All the news websites are leading right now with the news of the not-quilty verdicts in the sexual assault and kidnapping case against deputy police commissioner Clint Rickards, Bob Schollum and Brad Shipton.
The not-guilty verdicts were widely expected, there were too many inconsistencies in the alleged victim's version of events, just as in the Lousie Nicholas case where the three men were cleared of 20 charges, including rape.
But finally, the media is allowed to reveal the most sensational detail of the trial - that Shipton and Schollum were on trial while serving long stretches in prison for rape.
As the Herald reported:
"Suppression orders related to a previous conviction for Schollum and Shipton were lifted.
They were convicted in 2005 of the rape of a woman in Mt Maunganui 16 years earlier and are currently serving jail sentences of eight years and eight-and-a half years respectively."
During the Nicholls trial I spoke to several reporters covering the proceedings who felt very uncomfortable writing long and detailed stories about the case while having to exclude the fact that two of the three accused were already in prison for a very similar crime. It lent a bizarre tone to much of the coverage, with hints at the underlying truth.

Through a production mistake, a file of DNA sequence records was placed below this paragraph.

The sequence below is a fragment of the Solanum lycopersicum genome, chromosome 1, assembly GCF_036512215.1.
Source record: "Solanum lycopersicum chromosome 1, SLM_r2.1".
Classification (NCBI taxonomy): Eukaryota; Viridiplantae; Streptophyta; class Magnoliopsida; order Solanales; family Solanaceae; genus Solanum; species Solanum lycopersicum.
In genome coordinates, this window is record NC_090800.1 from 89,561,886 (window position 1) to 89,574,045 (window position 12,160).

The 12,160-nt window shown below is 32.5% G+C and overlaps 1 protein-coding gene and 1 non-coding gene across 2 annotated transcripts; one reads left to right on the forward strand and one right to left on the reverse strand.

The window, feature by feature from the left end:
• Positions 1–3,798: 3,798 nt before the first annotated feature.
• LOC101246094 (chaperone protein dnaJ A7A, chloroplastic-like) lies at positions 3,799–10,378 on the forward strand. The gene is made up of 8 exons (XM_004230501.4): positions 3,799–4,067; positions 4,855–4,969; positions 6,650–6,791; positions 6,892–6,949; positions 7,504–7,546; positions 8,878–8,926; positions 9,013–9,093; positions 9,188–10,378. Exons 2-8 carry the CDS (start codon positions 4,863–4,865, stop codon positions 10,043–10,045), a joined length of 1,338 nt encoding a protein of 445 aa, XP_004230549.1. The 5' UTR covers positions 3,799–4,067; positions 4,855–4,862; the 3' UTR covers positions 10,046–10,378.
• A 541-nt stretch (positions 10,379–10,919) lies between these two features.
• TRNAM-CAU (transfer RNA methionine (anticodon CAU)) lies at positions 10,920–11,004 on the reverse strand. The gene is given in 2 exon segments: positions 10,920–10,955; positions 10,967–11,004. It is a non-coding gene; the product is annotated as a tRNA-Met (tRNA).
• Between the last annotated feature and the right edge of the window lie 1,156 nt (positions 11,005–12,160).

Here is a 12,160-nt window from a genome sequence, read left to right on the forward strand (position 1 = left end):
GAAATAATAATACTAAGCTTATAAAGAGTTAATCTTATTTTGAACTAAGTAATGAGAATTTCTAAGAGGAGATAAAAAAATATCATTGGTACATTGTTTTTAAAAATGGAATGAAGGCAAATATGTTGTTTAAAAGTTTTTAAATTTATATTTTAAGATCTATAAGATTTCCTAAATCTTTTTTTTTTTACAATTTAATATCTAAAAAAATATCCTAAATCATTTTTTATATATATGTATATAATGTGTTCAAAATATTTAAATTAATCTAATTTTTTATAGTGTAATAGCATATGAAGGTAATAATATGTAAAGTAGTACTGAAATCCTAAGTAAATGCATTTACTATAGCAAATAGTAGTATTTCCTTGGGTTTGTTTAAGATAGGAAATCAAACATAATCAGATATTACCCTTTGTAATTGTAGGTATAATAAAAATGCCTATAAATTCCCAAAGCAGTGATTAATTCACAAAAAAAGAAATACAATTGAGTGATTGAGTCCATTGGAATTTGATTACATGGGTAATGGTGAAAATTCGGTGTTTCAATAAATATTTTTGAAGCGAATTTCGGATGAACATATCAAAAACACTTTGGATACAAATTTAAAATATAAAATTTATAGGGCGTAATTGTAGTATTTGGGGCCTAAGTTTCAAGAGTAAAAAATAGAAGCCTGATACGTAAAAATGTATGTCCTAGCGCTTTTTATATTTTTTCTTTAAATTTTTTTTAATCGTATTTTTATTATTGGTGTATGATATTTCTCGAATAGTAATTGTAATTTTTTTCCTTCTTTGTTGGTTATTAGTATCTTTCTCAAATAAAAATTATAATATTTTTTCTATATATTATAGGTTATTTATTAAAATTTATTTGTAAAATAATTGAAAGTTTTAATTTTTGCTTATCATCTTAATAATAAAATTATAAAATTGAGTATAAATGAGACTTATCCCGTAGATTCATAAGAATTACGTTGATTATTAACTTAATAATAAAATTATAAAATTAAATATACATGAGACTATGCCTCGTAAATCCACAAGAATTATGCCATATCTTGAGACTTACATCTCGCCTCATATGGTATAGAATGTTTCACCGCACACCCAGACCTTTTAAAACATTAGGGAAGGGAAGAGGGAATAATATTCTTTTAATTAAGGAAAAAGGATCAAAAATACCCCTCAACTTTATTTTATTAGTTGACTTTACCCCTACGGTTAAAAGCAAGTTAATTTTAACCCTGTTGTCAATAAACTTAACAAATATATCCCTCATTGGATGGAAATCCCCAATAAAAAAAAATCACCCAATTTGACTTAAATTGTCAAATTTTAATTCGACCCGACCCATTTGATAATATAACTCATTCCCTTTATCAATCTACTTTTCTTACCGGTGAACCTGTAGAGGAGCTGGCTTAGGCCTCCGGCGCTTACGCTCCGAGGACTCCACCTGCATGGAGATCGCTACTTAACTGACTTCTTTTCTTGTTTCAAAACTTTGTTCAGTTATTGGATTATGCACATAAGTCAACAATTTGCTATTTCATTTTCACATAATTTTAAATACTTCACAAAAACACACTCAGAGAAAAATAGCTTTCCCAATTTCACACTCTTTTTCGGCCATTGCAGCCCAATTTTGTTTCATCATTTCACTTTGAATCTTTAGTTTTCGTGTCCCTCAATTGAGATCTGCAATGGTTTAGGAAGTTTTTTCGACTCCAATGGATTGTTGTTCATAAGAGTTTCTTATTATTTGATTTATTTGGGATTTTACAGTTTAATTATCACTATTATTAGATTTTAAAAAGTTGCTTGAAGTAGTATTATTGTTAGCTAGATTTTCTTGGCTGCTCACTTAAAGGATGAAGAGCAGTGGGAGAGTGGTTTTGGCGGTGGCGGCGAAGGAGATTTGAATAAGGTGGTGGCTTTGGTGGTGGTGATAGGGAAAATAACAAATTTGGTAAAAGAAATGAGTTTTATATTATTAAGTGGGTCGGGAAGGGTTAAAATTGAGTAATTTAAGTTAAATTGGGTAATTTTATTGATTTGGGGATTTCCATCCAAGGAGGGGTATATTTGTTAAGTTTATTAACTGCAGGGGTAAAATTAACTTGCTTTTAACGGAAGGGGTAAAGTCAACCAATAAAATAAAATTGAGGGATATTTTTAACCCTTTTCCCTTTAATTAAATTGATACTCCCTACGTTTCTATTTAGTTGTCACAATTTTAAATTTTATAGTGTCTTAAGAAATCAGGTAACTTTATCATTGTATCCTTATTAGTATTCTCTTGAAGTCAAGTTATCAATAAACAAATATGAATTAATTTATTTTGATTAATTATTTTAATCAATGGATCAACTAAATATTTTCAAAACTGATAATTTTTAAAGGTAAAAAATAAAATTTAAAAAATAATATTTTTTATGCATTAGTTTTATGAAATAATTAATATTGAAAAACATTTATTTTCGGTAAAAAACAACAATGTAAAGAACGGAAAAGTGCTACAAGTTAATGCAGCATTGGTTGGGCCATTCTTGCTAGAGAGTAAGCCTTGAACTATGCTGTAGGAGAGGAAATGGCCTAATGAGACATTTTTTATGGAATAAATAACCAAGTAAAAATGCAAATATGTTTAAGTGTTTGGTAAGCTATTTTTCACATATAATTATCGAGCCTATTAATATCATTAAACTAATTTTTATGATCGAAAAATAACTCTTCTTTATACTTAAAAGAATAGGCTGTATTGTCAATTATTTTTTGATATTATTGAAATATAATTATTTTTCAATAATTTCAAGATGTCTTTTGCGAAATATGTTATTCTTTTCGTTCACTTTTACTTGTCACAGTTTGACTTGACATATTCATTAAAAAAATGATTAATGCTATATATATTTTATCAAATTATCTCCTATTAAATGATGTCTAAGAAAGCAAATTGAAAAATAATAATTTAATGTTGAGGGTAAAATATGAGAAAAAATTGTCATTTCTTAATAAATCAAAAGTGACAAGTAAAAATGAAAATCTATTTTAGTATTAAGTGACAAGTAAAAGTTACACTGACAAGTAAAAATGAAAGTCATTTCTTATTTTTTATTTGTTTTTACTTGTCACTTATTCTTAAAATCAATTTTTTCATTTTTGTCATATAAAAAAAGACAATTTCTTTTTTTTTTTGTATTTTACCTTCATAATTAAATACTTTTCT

Some members of the public flouted the law and distrubuted flyers or posted online, the suppressed information. They were threatened with prosecution for contempt of court.
Now the truth can be raked over in the Sunday papers. Shipton and Schollum may have shed tears of relief as they left court but it's surely a hollow victory for the convicted rapists. They've been judged innocent, but they'll forever be judged differently in the court of public opinion.
What ther jury never knew (NZ Herald report)